Chicken or Egg?

September 20, 20128 Comments

Oh, dear reader, I have missed you terribly. And you’ve been on my mind a lot. I’m glad to be slowly reacquainting myself with the kitchen, which had a lovely facelift. And maybe a little nip here and tuck there. We are not yet fully operational. But we are feeling more like ourselves and itchin’ to get back in the kitchen. I am still without a grill. I’m unpacking boxes containing various gadgets and tools long since forgotten, but now needed and wanted. However, the basics are covered and the spirit of newness has moved me. So I’m back!

Since I’m packing two lunch boxes this fall, I’m feeling even more pressure to fill them smartly. In the first few weeks of school, the lunch boxes were coming home looking suspiciously similar to how they’d started out that morning. Hmm. Turns out my little guys are sandwich-haters.

Protein is always the challenge. I’ve just uncovered a method for creating two fast, healthy protein options for lunches – and thankfully, these haven’t been making their way back home wilted, dried and sad-looking like lunches of weeks past. One cooking method, two terrific results. Two birds, one stone! Actually, it’s only one bird…read on to see what I mean.

Do you know how to get perfect, easy-to-peel hard boiled eggs or tender, juicy chicken breasts in just minutes? I didn’t either, but now I do and so will you.

Last spring, you may recall our hard-boiled egg epiphany. Silly as it sounds, I struggled with how to cook them just right. Here, I’ve swindled people into thinking I’m some terrific cook and I can’t even literally boil an egg? Sheesh.

I had so many questions. Do I put them in cold water or let the water boil first? Do I salt the water? How long should they cook? Do they need to cool before peeling? How do I avoid turning the yolk that icky green? And how do I prevent them from cracking and oozing albumin out the sides? Heck if I knew. After some experimentation, I came up with the following method, which I’m happy to share with you so you need not wonder these nagging questions any longer.

1. Place eggs in a saucepan with a tight-fitting lid. Add only as many eggs as you can fit in one even layer along the bottom. Sprinkle a teaspoon of kosher salt into the pan, then fill it with cold water until it covers the eggs by a good inch or so.

2. Set the pot full of eggs and salted water over high heat. Allow the water to come to a vigorous boil. Let it boil furiously for a minute or two.

3. Remove the pot from the heat, cover it with the lid and allow it to rest off the heat for 15 minutes.

4. Drain the eggs and allow to cool. For faster cooling, fill the pan with cold water. When cool enough to handle, peel the eggs effortlessly.

Easy, right?

At the same time, I was looking for a fast, healthy way to cook chicken breasts to keep on hand in the fridge during the week. They can be quickly thrown into a pita pocket (for the non sandwich-haters) or on top of a salad. You can also use them in any recipe that calls for cooked chicken, like this one or this one. Believe it or not, the cooking method is alarming similar to the perfect egg instructions…technically this is called poaching and it produces tender, juicy meat that will be delicately flavored with whichever aromatics you choose. Check it out:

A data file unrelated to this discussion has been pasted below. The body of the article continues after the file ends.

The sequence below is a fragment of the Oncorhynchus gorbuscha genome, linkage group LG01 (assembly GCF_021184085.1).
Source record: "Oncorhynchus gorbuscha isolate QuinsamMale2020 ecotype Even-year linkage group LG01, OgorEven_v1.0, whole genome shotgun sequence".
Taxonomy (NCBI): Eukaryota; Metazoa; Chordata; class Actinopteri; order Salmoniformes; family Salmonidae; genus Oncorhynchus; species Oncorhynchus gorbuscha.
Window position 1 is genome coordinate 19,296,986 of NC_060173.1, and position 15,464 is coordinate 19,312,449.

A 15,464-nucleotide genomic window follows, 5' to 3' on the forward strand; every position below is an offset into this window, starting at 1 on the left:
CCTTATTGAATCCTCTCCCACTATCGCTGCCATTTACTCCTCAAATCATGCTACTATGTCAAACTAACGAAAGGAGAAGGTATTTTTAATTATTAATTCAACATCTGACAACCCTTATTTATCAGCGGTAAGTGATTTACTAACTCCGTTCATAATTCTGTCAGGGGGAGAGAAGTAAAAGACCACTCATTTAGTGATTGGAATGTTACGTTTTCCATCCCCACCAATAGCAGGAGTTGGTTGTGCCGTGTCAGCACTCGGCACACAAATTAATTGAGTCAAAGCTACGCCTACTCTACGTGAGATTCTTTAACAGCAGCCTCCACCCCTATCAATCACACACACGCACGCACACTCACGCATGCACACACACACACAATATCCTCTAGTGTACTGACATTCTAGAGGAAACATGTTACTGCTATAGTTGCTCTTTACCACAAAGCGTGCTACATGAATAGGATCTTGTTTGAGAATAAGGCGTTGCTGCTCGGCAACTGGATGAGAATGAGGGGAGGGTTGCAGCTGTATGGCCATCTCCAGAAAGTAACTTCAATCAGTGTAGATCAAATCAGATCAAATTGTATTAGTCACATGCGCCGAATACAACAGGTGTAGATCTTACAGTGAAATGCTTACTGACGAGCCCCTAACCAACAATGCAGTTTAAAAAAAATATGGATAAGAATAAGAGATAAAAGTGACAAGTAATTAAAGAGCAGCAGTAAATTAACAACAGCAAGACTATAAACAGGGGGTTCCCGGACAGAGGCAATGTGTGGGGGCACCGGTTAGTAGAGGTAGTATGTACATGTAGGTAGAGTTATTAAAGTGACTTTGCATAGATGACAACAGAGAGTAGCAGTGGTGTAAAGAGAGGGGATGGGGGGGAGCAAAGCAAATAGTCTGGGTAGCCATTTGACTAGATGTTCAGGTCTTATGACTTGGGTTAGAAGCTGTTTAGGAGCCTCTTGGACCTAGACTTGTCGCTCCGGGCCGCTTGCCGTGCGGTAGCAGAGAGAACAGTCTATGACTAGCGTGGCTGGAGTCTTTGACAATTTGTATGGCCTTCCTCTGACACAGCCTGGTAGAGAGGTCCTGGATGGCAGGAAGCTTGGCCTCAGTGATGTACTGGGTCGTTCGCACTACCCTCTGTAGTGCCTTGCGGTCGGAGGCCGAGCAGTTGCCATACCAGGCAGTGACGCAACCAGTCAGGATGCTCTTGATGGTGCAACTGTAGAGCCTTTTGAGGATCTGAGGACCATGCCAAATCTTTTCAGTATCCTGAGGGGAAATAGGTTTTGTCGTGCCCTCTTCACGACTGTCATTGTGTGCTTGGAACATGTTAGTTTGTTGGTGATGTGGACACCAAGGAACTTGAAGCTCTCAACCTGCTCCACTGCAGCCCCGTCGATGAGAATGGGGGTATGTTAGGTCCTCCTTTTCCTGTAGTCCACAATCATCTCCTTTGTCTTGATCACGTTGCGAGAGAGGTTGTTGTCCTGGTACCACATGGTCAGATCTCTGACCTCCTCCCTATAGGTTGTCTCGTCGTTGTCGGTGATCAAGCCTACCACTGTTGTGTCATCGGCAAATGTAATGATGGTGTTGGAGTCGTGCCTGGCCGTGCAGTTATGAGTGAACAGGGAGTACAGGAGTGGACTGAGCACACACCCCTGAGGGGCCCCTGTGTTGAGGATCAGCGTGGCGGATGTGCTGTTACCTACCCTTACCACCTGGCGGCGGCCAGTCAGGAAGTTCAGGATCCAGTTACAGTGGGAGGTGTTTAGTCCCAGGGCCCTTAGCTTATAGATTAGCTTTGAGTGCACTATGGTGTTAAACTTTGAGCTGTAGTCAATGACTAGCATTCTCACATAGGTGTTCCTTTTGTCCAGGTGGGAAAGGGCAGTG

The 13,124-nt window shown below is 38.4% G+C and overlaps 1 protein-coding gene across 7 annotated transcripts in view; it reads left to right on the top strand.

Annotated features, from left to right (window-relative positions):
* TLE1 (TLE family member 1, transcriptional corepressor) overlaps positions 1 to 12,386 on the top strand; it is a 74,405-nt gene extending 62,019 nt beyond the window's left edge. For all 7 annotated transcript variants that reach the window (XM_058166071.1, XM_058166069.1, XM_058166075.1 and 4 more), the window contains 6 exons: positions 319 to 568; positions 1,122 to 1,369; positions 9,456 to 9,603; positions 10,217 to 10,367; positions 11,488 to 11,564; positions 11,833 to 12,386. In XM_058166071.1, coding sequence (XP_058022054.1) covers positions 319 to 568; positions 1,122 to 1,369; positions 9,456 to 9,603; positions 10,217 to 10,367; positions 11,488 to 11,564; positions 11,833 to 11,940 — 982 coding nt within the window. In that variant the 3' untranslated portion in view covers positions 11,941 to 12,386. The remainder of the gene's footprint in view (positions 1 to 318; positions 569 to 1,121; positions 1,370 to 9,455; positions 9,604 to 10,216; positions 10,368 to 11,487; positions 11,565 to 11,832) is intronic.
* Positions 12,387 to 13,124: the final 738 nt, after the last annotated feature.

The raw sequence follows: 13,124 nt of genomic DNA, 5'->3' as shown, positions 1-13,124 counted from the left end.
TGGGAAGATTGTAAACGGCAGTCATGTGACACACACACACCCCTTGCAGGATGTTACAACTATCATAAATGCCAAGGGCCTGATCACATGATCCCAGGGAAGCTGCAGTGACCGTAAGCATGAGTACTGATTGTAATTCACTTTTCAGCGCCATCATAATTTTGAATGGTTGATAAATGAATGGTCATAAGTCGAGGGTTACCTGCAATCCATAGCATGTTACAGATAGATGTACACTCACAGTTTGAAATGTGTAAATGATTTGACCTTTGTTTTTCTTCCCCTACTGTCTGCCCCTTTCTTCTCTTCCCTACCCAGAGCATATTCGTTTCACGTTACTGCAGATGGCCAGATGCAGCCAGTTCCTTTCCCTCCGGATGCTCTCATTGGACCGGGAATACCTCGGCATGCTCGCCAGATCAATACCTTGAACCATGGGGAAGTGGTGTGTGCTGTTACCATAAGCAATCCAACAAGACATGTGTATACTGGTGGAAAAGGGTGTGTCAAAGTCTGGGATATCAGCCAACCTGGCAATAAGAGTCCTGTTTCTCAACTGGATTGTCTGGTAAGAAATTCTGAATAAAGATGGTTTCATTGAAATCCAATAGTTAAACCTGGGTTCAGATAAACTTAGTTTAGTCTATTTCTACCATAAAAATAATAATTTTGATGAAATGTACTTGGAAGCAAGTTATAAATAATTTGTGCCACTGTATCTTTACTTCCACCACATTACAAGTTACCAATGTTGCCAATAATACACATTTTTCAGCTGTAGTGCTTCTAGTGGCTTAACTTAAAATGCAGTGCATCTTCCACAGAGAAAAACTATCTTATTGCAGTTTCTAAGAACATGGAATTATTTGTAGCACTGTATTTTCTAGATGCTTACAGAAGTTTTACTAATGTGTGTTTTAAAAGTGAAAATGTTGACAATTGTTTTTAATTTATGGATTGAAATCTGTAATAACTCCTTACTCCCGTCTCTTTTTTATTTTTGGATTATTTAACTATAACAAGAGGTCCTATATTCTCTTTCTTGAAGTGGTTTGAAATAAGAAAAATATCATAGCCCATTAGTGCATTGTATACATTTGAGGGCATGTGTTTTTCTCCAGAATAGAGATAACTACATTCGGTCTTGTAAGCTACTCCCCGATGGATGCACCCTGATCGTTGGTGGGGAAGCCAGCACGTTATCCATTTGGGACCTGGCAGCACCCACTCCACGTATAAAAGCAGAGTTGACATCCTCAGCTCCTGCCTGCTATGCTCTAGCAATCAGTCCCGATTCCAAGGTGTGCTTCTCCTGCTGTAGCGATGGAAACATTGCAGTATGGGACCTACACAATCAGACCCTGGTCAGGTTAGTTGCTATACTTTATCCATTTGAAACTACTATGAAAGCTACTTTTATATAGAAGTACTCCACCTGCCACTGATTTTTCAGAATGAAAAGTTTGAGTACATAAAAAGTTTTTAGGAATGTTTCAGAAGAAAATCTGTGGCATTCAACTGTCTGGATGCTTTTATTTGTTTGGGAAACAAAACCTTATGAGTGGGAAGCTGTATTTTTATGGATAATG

1. Place chicken breasts in a pan with a tight-fitting lid. Add only as many chicken breasts as you can fit in one even layer along the bottom. Sprinkle with kosher salt, then add a combination of aromatics including fresh herbs, whole peppercorns, smashed garlic cloves, sliced onions, sliced lemons, sliced ginger root, bay leaf, etc. Fill the pan with cold water until it covers the chicken breasts.

2. Set the pan over high heat. Allow the water to come to a vigorous boil. Let it boil furiously for a minute or two.

3. Remove the pan from the heat, cover it with the lid and allow it to rest off the heat for 15 minutes.

4. Drain the water from the pan, remove the chicken breasts and allow to cool on a cutting board. When cool enough to handle, shred the meat and store it in the fridge for up to 5 days.

And that, my friends, is the story of how I killed one bird with two stones. Or something like that.

8 responses to “Chicken or Egg?”

  1. Lise says:

    So glad you are back! Congratulations on an almost-done kitchen–it must feel great!

  2. Andrea says:

    Glad you are back! I have never tried poaching chicken, I usually roast it, so I’m excited to give it a try.

  3. Maryse says:

    Thanks for the tips on preparing hard boiled eggs. I make them often (I like to add them in my lunch salads for protein since we don’t eat much meat) but it’s always hit or miss with me and now I realized that maybe its because I have never added salt to the water… I really get pieved when I start peeling the eggs and the first layer of egg comes off with the shell. Argggh. Hopefully this will solve that problem. Welcome back! We really missed you!

    • Alicia says:

      And I missed you, too! Yeah, I hate when that first layer of egg comes off with the shell. Such a mess. Let me know how it goes…I hope this works as well for you as it did for me!

  4. Kate Townsend says:

    So glad to see you’re back! Thanks for spelling out the hard-boiled egg thing. Seems like there are a thousand versions… baking powder, vinegar, boil first, dump in ice water… I’m going with your tips! Happy back to school & back to the kitchen days. (And you’ve still got that stumper math question for me!)

    • Alicia says:

      I hadn’t heard about the baking powder trick. Hmm. I also discovered that peeling right after they cool is a good bet. I got lazy and let some sit in the fridge for a day or two. Bad idea. Great to hear from you, Kate! And thanks for commenting despite the math quiz.

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